RISPERDAL CONSTA® (risperidone) is available in dosage strengths of 12.5 mg, 25 mg, 37.5 mg, or 50 mg risperidone. It is provided as a dose pack, consisting of a vial containing the risperidone microspheres, a pre-filled syringe containing 2 mL of diluent for RISPERDAL CONSTA® , a vial adapter, and two Terumo SurGuard® 3 Needles for intramuscular injection (a 21 G UTW 1-inch needle with needle protection device for deltoid administration and a 20 G TW 2-inch needle with needle protection device for gluteal administration).
12.5-mg vial/kit (NDC 50458-309-11): 41 mg (equivalent to 12.5 mg of risperidone) of a white to off-white powder provided in a vial with a violet flip-off cap (NDC 50458-309-01).
25-mg vial/kit (NDC 50458-306-11): 78 mg (equivalent to 25 mg of risperidone) of a white to off-white powder provided in a vial with a pink flip-off cap (NDC 50458-306-01).
37.5-mg vial/kit (NDC 50458-307-11): 116 mg (equivalent to 37.5 mg of risperidone) of a white to off-white powder provided in a vial with a green flip-off cap (NDC 50458-307-01).
50-mg vial/kit (NDC 50458-308-11): 152 mg (equivalent to 50 mg of risperidone) of a white to off-white powder provided in a vial with a blue flip-off cap (NDC 50458-308-01).
Storage and Handling
The entire dose pack should be stored in the refrigerator (36°–46°F; 2°–8°C) and protected from light.
If refrigeration is unavailable, RISPERDAL CONSTA® can be stored at temperatures not exceeding 77°F (25°C) for no more than 7 days prior to administration. Do not expose unrefrigerated product to temperatures above 77°F (25°C).
Keep out of reach of children.
Physicians are advised to discuss the following issues with patients for whom they prescribe RISPERDAL CONSTA®.
Patients should be advised of the risk of orthostatic hypotension and instructed in nonpharmacologic interventions that help to reduce the occurrence of orthostatic hypotension (e.g., sitting on the edge of the bed for several minutes before attempting to stand in the morning and slowly rising from a seated position) [see Warnings and Precautions (5.7)].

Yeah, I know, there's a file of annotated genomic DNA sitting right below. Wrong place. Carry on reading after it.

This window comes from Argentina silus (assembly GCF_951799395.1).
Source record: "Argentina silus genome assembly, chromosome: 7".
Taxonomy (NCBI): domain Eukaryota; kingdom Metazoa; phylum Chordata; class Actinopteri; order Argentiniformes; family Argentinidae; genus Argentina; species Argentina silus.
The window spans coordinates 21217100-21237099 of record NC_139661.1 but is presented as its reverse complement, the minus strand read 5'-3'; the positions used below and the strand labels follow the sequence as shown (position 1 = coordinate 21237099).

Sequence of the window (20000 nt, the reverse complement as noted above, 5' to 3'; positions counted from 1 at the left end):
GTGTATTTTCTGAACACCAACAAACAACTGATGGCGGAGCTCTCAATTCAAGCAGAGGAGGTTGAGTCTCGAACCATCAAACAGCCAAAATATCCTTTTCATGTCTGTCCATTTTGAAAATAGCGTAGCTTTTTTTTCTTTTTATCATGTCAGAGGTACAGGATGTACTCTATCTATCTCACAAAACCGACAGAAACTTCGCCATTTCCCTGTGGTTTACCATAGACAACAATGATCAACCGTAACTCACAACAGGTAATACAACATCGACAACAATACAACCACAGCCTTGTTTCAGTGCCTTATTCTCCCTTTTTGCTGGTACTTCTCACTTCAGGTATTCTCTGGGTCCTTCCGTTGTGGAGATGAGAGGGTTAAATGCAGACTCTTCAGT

Interference with Cognitive and Motor Performance
Because RISPERDAL CONSTA® has the potential to impair judgment, thinking, or motor skills, patients should be cautioned about operating hazardous machinery, including automobiles, until they are reasonably certain that treatment with RISPERDAL CONSTA® does not affect them adversely [see Warnings and Precautions (5.10)].
Patients should be advised to inform their physicians if they are taking, or plan to take, any prescription or over-the-counter drugs, since there is a potential for interactions [see Drug Interactions (7)].
Patients should be advised to avoid alcohol during treatment with RISPERDAL CONSTA® [see Drug Interactions (7.1)].
Advise patients to notify their healthcare provider if they become pregnant or intend to become pregnant during treatment with RISPERDAL CONSTA®. Advise patients that RISPERDAL CONSTA® may cause extrapyramidal and/or withdrawal symptoms in a neonate. Advise patients that there is a pregnancy registry that monitors pregnancy outcomes in women exposed to RISPERDAL CONSTA® during pregnancy [see Use in Specific Populations (8.1)].
Advise breastfeeding women using RISPERDAL CONSTA® to monitor infants for somnolence, failure to thrive, jitteriness, and extrapyramidal symptoms (tremors and abnormal muscle movements) and to seek medical care if they notice these signs [see Use in Specific Populations (8.2)].
Advise females of reproductive potential that RISPERDAL CONSTA® may impair fertility due to an increase in serum prolactin levels. The effects on fertility are reversible [see Use in Specific Populations (8.3)].
Product of Ireland
Risperidone active ingredient is manufactured by:
Wallingstown, Little Island, County Cork, Ireland
Microspheres are manufactured by:
Diluent is manufactured by:
Vetter Pharma Fertigung GmbH & Co. KG
RISPERDAL CONSTA® is manufactured for:
Janssen Pharmaceuticals, Inc.
Titusville, NJ 08560
© 2007 Janssen Pharmaceutical Companies
(see bottom panel for
Single use only
risperiDONE Long-Acting Injection
DOSE PACK CONTENTS:
- One 12.5 mg vial of risperidone extended-release microspheres for injection
- One pre-filled syringe containing 2 mL of diluent
- One Vial Adapter
- One 21-gauge UTW 1″ Terumo SurGuard® 3 safety needle for deltoid injection
- One 20-gauge TW 2″ Terumo SurGuard® 3 safety needle for gluteal injection
Do not substitute any components of the dose pack.
For deltoid or gluteal intramuscular injection only Each injection should be administered by a healthcare professional.
PLEASE READ COMPLETE INSTRUCTIONS PRIOR TO USE.
DrugInserts.com provides trustworthy package insert and label information about marketed drugs as submitted by manufacturers to the US Food and Drug Administration. Package information is not reviewed or updated separately by DrugInserts.com. Every individual package label entry contains a unique identifier which can be used to secure further details directly from the US National Institutes of Health and/or the FDA.